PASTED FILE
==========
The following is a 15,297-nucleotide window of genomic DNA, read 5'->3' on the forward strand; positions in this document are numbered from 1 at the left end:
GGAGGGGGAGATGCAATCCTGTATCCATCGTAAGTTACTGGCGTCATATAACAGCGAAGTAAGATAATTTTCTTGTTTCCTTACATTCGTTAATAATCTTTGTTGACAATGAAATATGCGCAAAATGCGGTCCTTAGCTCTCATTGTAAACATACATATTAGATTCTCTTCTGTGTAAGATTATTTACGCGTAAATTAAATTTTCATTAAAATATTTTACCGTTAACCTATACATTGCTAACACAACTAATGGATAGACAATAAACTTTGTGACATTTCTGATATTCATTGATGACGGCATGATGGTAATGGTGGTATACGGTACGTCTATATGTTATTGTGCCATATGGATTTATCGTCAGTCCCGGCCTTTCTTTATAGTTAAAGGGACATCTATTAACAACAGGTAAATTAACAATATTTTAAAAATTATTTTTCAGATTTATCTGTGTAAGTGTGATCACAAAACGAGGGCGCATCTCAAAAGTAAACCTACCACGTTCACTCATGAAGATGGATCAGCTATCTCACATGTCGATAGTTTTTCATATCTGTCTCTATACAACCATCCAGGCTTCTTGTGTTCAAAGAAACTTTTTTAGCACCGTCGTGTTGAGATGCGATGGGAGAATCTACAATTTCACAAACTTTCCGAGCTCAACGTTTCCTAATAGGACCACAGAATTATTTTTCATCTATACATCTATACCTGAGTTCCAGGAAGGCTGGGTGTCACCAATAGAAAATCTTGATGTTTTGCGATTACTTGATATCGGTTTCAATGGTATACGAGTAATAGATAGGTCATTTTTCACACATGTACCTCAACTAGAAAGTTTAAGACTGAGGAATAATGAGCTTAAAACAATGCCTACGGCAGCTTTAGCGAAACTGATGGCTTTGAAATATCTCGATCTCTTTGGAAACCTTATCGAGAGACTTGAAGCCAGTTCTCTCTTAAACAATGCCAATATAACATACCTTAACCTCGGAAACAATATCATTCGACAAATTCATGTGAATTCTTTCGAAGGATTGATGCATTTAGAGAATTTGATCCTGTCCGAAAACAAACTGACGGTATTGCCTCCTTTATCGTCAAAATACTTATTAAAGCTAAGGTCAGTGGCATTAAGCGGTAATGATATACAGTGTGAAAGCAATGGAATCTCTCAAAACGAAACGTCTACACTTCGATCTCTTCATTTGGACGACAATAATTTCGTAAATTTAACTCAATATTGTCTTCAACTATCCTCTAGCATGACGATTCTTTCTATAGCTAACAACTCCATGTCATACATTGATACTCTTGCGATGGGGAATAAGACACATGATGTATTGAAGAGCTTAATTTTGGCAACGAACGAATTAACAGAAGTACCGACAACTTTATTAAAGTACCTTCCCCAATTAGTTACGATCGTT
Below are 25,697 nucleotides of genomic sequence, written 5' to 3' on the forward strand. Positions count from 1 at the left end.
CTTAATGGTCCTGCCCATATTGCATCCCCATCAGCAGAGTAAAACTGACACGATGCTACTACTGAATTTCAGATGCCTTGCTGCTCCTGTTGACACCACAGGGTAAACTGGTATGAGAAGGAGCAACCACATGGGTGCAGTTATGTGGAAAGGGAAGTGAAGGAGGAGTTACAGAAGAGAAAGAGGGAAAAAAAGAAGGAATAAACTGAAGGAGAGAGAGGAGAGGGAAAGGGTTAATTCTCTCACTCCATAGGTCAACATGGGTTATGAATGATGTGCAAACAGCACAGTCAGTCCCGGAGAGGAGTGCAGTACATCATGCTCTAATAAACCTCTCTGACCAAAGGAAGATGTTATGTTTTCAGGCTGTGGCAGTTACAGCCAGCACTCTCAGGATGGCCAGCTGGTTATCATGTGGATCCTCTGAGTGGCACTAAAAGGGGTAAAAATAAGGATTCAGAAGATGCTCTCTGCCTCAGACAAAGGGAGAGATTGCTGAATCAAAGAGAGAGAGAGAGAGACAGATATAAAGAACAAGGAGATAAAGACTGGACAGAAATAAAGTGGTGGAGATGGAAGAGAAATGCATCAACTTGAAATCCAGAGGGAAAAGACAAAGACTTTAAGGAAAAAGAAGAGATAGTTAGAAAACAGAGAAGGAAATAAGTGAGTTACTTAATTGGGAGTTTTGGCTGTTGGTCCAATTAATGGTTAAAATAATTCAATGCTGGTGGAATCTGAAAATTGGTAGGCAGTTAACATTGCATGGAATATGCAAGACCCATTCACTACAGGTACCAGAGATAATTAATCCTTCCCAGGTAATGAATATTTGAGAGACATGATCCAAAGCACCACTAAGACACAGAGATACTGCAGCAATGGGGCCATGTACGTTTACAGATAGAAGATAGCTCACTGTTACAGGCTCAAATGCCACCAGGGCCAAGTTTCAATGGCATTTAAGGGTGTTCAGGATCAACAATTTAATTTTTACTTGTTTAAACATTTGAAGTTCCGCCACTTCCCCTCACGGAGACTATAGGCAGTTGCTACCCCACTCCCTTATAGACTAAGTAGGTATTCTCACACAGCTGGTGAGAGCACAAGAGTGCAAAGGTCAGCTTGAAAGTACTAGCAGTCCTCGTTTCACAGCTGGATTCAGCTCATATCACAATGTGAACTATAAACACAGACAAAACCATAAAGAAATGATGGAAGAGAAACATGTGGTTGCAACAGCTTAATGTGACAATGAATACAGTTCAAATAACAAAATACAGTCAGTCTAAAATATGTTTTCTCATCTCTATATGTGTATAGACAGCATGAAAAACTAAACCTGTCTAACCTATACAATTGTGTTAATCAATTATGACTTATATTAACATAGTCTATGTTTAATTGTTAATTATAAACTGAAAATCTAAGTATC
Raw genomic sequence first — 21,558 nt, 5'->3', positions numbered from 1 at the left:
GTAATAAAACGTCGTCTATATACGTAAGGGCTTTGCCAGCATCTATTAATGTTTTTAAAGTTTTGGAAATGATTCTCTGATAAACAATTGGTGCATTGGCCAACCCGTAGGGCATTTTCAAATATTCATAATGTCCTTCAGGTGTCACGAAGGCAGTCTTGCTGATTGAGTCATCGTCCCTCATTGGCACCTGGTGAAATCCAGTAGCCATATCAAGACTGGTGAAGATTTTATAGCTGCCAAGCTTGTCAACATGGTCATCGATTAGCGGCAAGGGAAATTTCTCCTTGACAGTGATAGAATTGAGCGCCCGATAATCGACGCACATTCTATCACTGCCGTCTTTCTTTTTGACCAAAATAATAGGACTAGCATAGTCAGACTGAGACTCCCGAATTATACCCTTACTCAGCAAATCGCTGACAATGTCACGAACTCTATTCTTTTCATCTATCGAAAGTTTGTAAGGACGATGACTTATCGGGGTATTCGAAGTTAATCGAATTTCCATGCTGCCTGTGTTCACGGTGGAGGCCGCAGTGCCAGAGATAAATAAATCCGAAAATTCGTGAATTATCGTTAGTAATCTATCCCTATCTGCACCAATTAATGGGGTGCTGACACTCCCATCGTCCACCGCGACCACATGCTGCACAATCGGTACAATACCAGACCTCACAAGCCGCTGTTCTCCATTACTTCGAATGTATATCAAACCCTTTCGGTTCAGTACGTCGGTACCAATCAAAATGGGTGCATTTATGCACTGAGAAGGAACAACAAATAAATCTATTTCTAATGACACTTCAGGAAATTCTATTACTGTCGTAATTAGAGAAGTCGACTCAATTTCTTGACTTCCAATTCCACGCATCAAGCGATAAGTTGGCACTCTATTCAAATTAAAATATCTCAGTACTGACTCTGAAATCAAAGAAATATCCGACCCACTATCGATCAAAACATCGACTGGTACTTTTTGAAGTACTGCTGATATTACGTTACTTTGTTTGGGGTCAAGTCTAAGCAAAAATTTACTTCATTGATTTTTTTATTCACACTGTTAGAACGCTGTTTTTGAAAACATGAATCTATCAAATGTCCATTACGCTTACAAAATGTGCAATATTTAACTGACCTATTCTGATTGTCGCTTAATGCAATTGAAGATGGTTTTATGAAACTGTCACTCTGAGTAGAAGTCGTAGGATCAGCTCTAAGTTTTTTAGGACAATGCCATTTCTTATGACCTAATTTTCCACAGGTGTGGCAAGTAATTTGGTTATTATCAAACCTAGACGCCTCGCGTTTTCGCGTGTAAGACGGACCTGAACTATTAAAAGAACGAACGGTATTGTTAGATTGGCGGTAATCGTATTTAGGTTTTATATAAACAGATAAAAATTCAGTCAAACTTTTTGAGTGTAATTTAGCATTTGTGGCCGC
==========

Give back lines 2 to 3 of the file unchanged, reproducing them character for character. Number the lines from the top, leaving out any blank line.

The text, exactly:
GGAGGGGGAGATGCAATCCTGTATCCATCGTAAGTTACTGGCGTCATATAACAGCGAAGTAAGATAATTTTCTTGTTTCCTTACATTCGTTAATAATCTTTGTTGACAATGAAATATGCGCAAAATGCGGTCCTTAGCTCTCATTGTAAACATACATATTAGATTCTCTTCTGTGTAAGATTATTTACGCGTAAATTAAATTTTCATTAAAATATTTTACCGTTAACCTATACATTGCTAACACAACTAATGGATAGACAATAAACTTTGTGACATTTCTGATATTCATTGATGACGGCATGATGGTAATGGTGGTATACGGTACGTCTATATGTTATTGTGCCATATGGATTTATCGTCAGTCCCGGCCTTTCTTTATAGTTAAAGGGACATCTATTAACAACAGGTAAATTAACAATATTTTAAAAATTATTTTTCAGATTTATCTGTGTAAGTGTGATCACAAAACGAGGGCGCATCTCAAAAGTAAACCTACCACGTTCACTCATGAAGATGGATCAGCTATCTCACATGTCGATAGTTTTTCATATCTGTCTCTATACAACCATCCAGGCTTCTTGTGTTCAAAGAAACTTTTTTAGCACCGTCGTGTTGAGATGCGATGGGAGAATCTACAATTTCACAAACTTTCCGAGCTCAACGTTTCCTAATAGGACCACAGAATTATTTTTCATCTATACATCTATACCTGAGTTCCAGGAAGGCTGGGTGTCACCAATAGAAAATCTTGATGTTTTGCGATTACTTGATATCGGTTTCAATGGTATACGAGTAATAGATAGGTCATTTTTCACACATGTACCTCAACTAGAAAGTTTAAGACTGAGGAATAATGAGCTTAAAACAATGCCTACGGCAGCTTTAGCGAAACTGATGGCTTTGAAATATCTCGATCTCTTTGGAAACCTTATCGAGAGACTTGAAGCCAGTTCTCTCTTAAACAATGCCAATATAACATACCTTAACCTCGGAAACAATATCATTCGACAAATTCATGTGAATTCTTTCGAAGGATTGATGCATTTAGAGAATTTGATCCTGTCCGAAAACAAACTGACGGTATTGCCTCCTTTATCGTCAAAATACTTATTAAAGCTAAGGTCAGTGGCATTAAGCGGTAATGATATACAGTGTGAAAGCAATGGAATCTCTCAAAACGAAACGTCTACACTTCGATCTCTTCATTTGGACGACAATAATTTCGTAAATTTAACTCAATATTGTCTTCAACTATCCTCTAGCATGACGATTCTTTCTATAGCTAACAACTCCATGTCATACATTGATACTCTTGCGATGGGGAATAAGACACATGATGTATTGAAGAGCTTAATTTTGGCAACGAACGAATTAACAGAAGTACCGACAACTTTATTAAAGTACCTTCCCCAATTAGTTACGATCGTT
Below are 25,697 nucleotides of genomic sequence, written 5' to 3' on the forward strand. Positions count from 1 at the left end.